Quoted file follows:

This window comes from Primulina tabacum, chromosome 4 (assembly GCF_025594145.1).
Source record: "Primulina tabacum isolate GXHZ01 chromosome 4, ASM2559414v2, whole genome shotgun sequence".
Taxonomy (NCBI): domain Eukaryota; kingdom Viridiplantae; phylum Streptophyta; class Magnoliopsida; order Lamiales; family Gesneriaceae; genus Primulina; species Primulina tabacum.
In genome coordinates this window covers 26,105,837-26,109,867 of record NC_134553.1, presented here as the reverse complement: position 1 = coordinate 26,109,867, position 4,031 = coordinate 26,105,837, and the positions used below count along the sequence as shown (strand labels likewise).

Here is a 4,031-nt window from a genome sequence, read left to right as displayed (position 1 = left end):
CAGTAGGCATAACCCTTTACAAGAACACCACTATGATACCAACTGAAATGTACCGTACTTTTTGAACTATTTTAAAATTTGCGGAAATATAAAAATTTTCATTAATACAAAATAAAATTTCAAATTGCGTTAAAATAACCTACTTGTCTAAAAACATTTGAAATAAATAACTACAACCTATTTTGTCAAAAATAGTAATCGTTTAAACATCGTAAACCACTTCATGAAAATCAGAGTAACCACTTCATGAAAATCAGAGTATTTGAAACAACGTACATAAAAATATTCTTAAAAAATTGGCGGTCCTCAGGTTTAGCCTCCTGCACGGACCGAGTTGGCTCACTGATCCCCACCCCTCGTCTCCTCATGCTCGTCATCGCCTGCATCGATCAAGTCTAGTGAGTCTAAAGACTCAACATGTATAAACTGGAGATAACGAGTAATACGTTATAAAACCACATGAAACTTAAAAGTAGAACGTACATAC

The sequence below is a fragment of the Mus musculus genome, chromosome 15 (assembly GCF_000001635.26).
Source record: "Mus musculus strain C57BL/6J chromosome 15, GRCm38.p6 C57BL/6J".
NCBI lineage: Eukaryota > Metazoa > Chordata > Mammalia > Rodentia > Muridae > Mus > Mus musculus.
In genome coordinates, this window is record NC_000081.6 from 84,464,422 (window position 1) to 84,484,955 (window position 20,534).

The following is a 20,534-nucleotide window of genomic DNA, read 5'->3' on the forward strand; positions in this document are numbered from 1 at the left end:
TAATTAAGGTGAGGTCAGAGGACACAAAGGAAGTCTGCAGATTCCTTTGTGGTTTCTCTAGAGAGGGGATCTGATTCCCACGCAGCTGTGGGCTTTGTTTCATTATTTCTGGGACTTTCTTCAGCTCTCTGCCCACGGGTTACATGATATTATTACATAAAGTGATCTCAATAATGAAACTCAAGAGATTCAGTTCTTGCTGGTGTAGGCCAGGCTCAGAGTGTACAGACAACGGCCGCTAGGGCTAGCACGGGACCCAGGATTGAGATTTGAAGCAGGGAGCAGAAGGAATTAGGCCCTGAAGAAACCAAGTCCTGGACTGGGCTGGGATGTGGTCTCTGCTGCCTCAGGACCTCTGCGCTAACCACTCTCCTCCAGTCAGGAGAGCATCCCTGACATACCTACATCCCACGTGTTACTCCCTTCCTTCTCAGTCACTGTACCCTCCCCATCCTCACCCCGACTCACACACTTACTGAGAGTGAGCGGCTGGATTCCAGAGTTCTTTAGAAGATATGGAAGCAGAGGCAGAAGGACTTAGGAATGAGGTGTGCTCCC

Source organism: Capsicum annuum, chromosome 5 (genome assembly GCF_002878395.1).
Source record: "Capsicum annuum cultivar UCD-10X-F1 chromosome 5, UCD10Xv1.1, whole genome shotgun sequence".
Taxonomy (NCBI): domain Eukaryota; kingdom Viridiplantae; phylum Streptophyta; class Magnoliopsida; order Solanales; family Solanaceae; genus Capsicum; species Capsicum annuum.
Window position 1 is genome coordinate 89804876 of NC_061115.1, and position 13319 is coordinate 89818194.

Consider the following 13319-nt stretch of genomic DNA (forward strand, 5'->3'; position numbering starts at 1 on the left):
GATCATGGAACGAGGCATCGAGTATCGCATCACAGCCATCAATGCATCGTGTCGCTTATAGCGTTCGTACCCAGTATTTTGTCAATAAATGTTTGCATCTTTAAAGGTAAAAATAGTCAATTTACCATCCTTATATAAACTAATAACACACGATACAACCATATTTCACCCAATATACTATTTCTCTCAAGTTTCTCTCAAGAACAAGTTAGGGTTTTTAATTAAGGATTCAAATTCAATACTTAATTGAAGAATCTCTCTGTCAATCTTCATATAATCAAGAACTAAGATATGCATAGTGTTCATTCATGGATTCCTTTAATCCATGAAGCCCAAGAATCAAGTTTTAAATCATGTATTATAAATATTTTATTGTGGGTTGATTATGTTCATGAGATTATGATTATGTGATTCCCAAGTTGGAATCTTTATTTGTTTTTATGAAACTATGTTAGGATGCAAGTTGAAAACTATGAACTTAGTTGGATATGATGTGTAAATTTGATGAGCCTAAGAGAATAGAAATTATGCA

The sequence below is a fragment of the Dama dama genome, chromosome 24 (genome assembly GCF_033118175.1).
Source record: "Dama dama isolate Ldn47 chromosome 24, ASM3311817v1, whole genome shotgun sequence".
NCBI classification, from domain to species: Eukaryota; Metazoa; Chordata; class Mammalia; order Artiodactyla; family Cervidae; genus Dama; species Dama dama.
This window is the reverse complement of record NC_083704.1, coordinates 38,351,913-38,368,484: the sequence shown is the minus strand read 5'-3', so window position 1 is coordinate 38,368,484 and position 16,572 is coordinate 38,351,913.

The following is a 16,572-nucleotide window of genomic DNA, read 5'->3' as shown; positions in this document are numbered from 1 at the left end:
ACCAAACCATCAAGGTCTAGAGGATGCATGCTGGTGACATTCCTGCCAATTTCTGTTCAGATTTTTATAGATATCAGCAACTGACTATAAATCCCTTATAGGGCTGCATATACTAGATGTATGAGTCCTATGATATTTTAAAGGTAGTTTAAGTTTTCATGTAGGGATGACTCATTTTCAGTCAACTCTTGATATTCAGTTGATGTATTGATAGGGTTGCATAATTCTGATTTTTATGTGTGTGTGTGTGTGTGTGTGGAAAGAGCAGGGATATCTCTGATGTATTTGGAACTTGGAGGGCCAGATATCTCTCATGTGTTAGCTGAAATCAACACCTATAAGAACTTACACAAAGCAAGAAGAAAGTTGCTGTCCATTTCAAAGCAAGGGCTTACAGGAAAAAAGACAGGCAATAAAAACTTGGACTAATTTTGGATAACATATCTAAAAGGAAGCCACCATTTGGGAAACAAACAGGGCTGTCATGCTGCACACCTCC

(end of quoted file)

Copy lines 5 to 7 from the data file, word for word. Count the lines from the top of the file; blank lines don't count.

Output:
Here is a 4,031-nt window from a genome sequence, read left to right as displayed (position 1 = left end):
CAGTAGGCATAACCCTTTACAAGAACACCACTATGATACCAACTGAAATGTACCGTACTTTTTGAACTATTTTAAAATTTGCGGAAATATAAAAATTTTCATTAATACAAAATAAAATTTCAAATTGCGTTAAAATAACCTACTTGTCTAAAAACATTTGAAATAAATAACTACAACCTATTTTGTCAAAAATAGTAATCGTTTAAACATCGTAAACCACTTCATGAAAATCAGAGTAACCACTTCATGAAAATCAGAGTATTTGAAACAACGTACATAAAAATATTCTTAAAAAATTGGCGGTCCTCAGGTTTAGCCTCCTGCACGGACCGAGTTGGCTCACTGATCCCCACCCCTCGTCTCCTCATGCTCGTCATCGCCTGCATCGATCAAGTCTAGTGAGTCTAAAGACTCAACATGTATAAACTGGAGATAACGAGTAATACGTTATAAAACCACATGAAACTTAAAAGTAGAACGTACATAC

The sequence below is a fragment of the Mus musculus genome, chromosome 15 (assembly GCF_000001635.26).